Published June 8, 2011
BUFFALO, N.Y. -- Researchers at the University at Buffalo are pleased -- but not surprised -- that a recent national study of "hot spots" for scientific disciplines ranks Buffalo as one of the state's top cities for physics and chemistry. An additional ranking found that UB's Department of Chemistry is among the best in the nation.
"These kinds of rankings indicate to me that UB's investments in these areas through the UB 2020 strategic strengths plan are clearly paying off," says Alexander N. Cartwright, PhD, UB vice president for research. "It validates the fact that indeed, these areas are among our best strengths."
Cartwright points to the development of the strategic strengths in Integrated Nanostructured Systems and in Molecular Recognition in Biological Systems and Bioinformatics; in each of these areas, research by UB chemists and physicists plays a leading role.
The study on hot science cities that was publicized in Technology Review, is based on citations from peer-reviewed papers from 2008 to February 2011 from Scopus, a large citation and abstract database. It uses Google Maps to identify cities that are home to authors who publish significantly more top-cited papers than their peers.
The study shows a significant amount of activity in Buffalo in terms of top-cited papers in physics and chemistry.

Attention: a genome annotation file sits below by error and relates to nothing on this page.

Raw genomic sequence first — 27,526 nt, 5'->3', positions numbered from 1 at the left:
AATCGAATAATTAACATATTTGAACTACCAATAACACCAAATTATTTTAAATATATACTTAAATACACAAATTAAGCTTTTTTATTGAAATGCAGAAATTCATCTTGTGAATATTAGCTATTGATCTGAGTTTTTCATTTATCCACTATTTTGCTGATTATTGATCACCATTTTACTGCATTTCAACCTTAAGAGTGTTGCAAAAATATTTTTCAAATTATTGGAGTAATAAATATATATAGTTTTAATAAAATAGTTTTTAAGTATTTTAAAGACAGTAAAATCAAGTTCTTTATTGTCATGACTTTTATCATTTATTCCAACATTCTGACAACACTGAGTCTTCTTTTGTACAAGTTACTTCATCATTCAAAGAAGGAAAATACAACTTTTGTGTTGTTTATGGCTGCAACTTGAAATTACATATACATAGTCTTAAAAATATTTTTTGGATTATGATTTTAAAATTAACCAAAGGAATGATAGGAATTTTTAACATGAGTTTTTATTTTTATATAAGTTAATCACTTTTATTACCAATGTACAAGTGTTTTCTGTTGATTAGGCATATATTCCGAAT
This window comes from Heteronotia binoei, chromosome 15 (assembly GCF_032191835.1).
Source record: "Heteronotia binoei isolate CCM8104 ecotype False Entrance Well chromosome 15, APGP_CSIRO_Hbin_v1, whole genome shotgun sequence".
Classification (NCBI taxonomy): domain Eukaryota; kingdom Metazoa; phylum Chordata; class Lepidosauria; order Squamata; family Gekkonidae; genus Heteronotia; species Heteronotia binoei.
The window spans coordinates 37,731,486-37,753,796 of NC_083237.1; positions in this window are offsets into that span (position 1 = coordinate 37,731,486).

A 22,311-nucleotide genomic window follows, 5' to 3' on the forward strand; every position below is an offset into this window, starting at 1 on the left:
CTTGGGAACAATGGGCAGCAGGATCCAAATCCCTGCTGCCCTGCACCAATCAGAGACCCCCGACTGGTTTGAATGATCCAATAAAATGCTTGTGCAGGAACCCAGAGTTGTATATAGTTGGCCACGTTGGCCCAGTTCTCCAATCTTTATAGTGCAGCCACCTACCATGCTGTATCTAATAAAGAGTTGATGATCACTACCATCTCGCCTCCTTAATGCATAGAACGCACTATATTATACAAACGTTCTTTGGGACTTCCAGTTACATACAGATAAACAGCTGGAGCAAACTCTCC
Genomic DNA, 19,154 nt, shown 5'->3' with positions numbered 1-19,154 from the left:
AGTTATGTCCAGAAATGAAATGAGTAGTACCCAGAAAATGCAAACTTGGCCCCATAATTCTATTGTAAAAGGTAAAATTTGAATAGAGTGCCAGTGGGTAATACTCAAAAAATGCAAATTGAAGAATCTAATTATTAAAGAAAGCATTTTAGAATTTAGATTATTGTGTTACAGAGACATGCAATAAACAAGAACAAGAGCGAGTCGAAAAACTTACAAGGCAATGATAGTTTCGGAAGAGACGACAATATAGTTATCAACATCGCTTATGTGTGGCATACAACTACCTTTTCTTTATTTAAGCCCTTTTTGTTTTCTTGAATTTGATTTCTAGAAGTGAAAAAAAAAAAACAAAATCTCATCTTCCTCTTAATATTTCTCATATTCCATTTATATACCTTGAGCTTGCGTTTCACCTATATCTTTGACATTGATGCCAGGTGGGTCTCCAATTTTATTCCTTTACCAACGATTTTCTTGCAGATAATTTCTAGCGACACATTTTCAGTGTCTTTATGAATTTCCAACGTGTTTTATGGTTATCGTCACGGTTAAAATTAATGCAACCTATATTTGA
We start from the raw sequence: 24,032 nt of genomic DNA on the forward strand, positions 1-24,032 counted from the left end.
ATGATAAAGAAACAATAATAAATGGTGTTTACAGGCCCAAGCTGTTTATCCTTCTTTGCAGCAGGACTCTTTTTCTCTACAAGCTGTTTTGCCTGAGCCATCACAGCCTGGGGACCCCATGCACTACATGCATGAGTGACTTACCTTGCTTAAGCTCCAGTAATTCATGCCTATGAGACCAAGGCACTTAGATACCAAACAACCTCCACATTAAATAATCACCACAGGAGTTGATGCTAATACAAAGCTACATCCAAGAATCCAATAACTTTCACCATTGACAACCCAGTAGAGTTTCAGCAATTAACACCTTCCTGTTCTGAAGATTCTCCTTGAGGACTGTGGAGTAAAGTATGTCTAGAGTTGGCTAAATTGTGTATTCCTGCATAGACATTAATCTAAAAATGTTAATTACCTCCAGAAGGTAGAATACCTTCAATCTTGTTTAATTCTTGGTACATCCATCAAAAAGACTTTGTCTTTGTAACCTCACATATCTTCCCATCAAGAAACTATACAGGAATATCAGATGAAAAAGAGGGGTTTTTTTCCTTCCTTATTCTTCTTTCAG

"According to this study, the upstate cities that exhibit this level of activity for both physics and chemistry are Buffalo, Rensselaer and Ithaca," he says.
Cartwright adds that a recent listing of the top 100 chemistry departments in the world, published by the Academic Ranking of World Universities (ARWU) ranks UB's Department of Chemistry as one of the top 44 chemistry departments in the U.S. for 2010. That ranking is based in part on the number of articles published in top international journals and the number of highly cited researchers.
"Research is a seed," says Cartwright. "You need that seed for technical advancement. That translates into new breakthroughs, more research funding and new technologies that can be translated to economic development. We clearly have some of the best minds in science here at UB."